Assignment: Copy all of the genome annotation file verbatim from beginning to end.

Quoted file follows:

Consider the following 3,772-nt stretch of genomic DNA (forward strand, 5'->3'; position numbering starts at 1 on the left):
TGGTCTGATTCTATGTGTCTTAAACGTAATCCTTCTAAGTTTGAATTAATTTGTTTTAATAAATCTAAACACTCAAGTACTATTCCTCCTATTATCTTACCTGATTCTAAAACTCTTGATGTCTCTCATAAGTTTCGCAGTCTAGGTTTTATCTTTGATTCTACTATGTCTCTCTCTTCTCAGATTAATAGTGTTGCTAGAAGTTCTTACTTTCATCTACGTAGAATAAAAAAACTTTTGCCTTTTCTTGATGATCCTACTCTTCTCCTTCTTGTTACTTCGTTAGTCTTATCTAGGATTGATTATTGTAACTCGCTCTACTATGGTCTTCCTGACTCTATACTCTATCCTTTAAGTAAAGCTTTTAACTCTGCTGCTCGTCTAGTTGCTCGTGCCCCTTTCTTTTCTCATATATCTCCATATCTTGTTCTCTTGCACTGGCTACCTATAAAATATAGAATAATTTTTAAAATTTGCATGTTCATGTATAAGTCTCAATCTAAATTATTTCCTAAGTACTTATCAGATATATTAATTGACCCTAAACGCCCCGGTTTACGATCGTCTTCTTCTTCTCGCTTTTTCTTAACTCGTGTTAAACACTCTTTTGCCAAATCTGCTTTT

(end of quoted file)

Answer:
Consider the following 3,772-nt stretch of genomic DNA (forward strand, 5'->3'; position numbering starts at 1 on the left):
TGGTCTGATTCTATGTGTCTTAAACGTAATCCTTCTAAGTTTGAATTAATTTGTTTTAATAAATCTAAACACTCAAGTACTATTCCTCCTATTATCTTACCTGATTCTAAAACTCTTGATGTCTCTCATAAGTTTCGCAGTCTAGGTTTTATCTTTGATTCTACTATGTCTCTCTCTTCTCAGATTAATAGTGTTGCTAGAAGTTCTTACTTTCATCTACGTAGAATAAAAAAACTTTTGCCTTTTCTTGATGATCCTACTCTTCTCCTTCTTGTTACTTCGTTAGTCTTATCTAGGATTGATTATTGTAACTCGCTCTACTATGGTCTTCCTGACTCTATACTCTATCCTTTAAGTAAAGCTTTTAACTCTGCTGCTCGTCTAGTTGCTCGTGCCCCTTTCTTTTCTCATATATCTCCATATCTTGTTCTCTTGCACTGGCTACCTATAAAATATAGAATAATTTTTAAAATTTGCATGTTCATGTATAAGTCTCAATCTAAATTATTTCCTAAGTACTTATCAGATATATTAATTGACCCTAAACGCCCCGGTTTACGATCGTCTTCTTCTTCTCGCTTTTTCTTAACTCGTGTTAAACACTCTTTTGCCAAATCTGCTTTT